Appellant also maintains that Mitchell's disclosures to the grand jury were involuntary because they were compelled by a subpoena. Specifically, Velsicol asserts that "the grand jury was used to force Mitchell to make the disclosure" (Appellant's brief, p. 32). As pointed out above, however, Mitchell was in consultation with outside counsel during the course of his testimony. His situation is hardly analogous to Proposed Rule 512 of the Federal Rules of Evidence as suggested by the appellant. Mitchell was well aware of attorney-client privilege and certainly not "without opportunity to claim the privilege". Neither was he compelled to waive the privilege. Unlike Ackerly's posture, Mitchell was not under court order to testify about privileged communications.


For reasons discussed above, we are of the opinion that Mitchell's testimony before the grand jury was of such a nature as to effect a waiver of Velsicol's attorneyclient privilege as to outside counsel. This being the case, the Government has the right to pursue the investigation with respect to communications between Velsicol and outside counsel as to the allegedly false memorandum and affidavit and to the carcinogenicity data in question. The district court properly granted the Government's motion to compel.




Appellant maintains that the district court's order also violates the work product rule with respect to the subpoenaed documents. For purposes discussed earlier, we have determined that the portion of the order involving the work product privilege is appealable. The remaining question is whether the work product privilege is applicable to the documents in question here.


As both parties have pointed out, the work product rule evolved out of civil litigation (Hickman v. Taylor, 329 U.S. 495, 67 S.Ct. 385, 91 L.Ed. 451 (1947) ) and has been made applicable to criminal litigation by both statute (Rule 16(b)(2), F.R.Cr.P.)2 and court decisions (United States v. Nobles, 422 U.S. 225, 236, 95 S.Ct. 2160, 45 L.Ed.2d 141 (1975) ). The doctrine has also been applied to grand jury proceedings. In re Grand Jury Proceedings, 473 F.2d 840 (CA 8 1974).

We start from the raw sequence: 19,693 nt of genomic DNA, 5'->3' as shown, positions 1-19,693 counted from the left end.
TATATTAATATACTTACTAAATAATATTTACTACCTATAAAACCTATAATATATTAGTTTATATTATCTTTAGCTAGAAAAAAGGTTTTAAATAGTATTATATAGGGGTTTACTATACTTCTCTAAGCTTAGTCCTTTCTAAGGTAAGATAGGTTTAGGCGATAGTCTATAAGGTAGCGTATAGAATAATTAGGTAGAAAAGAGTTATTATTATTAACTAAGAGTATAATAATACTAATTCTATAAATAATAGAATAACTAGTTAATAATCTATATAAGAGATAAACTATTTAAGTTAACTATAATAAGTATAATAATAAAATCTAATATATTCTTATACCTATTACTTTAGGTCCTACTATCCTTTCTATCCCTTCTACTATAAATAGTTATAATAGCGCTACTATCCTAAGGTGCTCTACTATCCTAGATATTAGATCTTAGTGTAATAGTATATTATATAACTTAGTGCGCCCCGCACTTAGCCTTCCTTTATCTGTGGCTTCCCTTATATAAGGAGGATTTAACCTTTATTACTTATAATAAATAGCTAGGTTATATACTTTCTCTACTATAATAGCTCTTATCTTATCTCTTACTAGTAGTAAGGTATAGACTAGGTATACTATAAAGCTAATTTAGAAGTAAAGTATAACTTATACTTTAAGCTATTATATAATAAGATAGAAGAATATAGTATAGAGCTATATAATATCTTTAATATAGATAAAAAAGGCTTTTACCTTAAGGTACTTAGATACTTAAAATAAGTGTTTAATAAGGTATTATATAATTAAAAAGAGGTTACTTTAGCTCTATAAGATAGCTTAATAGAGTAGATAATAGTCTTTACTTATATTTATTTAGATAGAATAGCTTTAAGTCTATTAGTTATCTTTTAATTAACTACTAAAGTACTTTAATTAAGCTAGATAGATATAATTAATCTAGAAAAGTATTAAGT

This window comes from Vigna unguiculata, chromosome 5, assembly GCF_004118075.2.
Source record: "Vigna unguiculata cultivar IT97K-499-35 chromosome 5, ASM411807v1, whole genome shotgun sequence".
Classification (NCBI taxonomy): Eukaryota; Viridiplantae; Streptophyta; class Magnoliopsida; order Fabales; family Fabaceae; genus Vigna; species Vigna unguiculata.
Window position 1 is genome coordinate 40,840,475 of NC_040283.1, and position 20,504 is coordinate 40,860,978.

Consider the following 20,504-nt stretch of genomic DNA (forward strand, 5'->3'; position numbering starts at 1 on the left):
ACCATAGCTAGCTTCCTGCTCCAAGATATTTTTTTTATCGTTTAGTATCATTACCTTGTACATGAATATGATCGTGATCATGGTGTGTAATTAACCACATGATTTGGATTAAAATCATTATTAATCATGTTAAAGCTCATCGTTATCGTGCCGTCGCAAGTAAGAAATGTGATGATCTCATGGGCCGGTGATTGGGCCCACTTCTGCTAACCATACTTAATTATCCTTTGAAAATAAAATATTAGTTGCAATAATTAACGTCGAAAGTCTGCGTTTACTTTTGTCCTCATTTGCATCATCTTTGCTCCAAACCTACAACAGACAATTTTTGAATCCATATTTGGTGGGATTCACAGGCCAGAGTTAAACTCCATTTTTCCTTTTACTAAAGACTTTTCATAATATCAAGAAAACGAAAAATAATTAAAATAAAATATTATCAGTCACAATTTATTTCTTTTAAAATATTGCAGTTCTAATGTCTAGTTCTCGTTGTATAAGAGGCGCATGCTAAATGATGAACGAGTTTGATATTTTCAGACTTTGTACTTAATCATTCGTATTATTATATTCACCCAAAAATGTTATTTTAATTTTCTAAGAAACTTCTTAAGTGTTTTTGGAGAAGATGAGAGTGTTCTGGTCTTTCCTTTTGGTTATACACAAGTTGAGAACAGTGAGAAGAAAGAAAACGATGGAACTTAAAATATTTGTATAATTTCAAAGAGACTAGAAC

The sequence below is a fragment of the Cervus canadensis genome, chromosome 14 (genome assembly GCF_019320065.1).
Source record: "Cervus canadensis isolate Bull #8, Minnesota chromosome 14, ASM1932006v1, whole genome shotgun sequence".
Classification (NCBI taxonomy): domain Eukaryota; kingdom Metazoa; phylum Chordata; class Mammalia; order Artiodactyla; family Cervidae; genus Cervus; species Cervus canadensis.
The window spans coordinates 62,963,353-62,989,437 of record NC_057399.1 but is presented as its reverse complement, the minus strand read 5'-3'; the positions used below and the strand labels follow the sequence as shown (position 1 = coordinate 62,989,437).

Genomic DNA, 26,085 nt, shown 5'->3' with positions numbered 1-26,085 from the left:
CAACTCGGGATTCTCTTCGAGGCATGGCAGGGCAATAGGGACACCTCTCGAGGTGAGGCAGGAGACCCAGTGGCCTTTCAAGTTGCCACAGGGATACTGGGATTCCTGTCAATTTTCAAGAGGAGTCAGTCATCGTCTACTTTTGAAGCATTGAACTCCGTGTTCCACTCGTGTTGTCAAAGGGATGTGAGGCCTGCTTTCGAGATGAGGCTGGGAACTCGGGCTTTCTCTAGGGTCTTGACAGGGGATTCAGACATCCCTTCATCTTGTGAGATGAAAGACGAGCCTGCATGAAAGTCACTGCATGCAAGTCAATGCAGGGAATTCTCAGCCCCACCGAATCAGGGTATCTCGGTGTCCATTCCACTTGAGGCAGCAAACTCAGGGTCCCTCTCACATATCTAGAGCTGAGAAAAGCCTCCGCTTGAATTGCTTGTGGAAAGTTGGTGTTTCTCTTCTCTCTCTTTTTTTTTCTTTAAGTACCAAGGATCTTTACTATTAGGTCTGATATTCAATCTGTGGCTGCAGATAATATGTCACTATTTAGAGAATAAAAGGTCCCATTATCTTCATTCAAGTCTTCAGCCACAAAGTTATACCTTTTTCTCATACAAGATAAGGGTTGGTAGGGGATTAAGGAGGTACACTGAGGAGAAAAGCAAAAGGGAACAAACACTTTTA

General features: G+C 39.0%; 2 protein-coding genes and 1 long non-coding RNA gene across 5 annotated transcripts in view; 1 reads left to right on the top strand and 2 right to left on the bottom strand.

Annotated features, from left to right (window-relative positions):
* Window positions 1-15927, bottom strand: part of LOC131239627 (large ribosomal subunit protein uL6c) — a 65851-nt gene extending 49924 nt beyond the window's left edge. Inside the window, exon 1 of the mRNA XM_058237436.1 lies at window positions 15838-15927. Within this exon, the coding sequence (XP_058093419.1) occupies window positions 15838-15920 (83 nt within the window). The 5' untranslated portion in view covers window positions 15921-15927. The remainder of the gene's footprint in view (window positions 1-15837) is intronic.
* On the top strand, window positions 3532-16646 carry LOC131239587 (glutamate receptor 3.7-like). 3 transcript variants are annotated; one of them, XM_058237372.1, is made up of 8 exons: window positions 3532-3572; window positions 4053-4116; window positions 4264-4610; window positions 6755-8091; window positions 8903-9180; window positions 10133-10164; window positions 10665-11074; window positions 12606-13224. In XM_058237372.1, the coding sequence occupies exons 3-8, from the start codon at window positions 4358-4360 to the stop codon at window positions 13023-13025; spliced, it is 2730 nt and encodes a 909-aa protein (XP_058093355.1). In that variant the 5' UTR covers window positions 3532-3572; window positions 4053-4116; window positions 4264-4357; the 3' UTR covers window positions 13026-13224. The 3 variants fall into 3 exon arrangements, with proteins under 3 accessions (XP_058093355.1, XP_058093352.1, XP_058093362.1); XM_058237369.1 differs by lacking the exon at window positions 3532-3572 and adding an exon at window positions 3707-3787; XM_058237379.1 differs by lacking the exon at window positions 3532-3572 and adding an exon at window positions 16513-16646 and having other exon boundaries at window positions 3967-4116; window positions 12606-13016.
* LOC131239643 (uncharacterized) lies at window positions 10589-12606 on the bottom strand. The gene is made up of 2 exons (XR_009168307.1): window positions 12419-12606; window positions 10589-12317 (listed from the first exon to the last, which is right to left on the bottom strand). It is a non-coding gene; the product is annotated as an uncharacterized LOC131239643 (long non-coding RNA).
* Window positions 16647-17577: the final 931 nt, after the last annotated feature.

The application of the work product rule to grand jury investigations brings into conflict two vital policies: the public interest in the search for truth and the need to protect attorneys from unwarranted inquiries into their files and mental processes. The interests of society in both criminal and civil actions demand that "adequate safeguards assure the thorough preparation and presentation of each side of the case". Nobles, supra, 422 U.S. at 238, 95 S.Ct. at 2170.


The Government maintains that none of the subpoenaed documents were generated and prepared in connection with or anticipation of the grand jury inquiry because the Sellers firm did not and does not represent Velsicol in the criminal investigation. Appellant counters by arguing that the doctrine is not limited to prior litigation but also attaches in subsequent proceedings as well.